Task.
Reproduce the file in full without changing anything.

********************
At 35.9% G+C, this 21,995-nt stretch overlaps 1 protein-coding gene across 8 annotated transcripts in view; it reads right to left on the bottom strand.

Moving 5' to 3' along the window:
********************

At 35.9% G+C, this 21,995-nt stretch overlaps 1 protein-coding gene across 8 annotated transcripts in view; it reads right to left on the bottom strand.

Moving 5' to 3' along the window: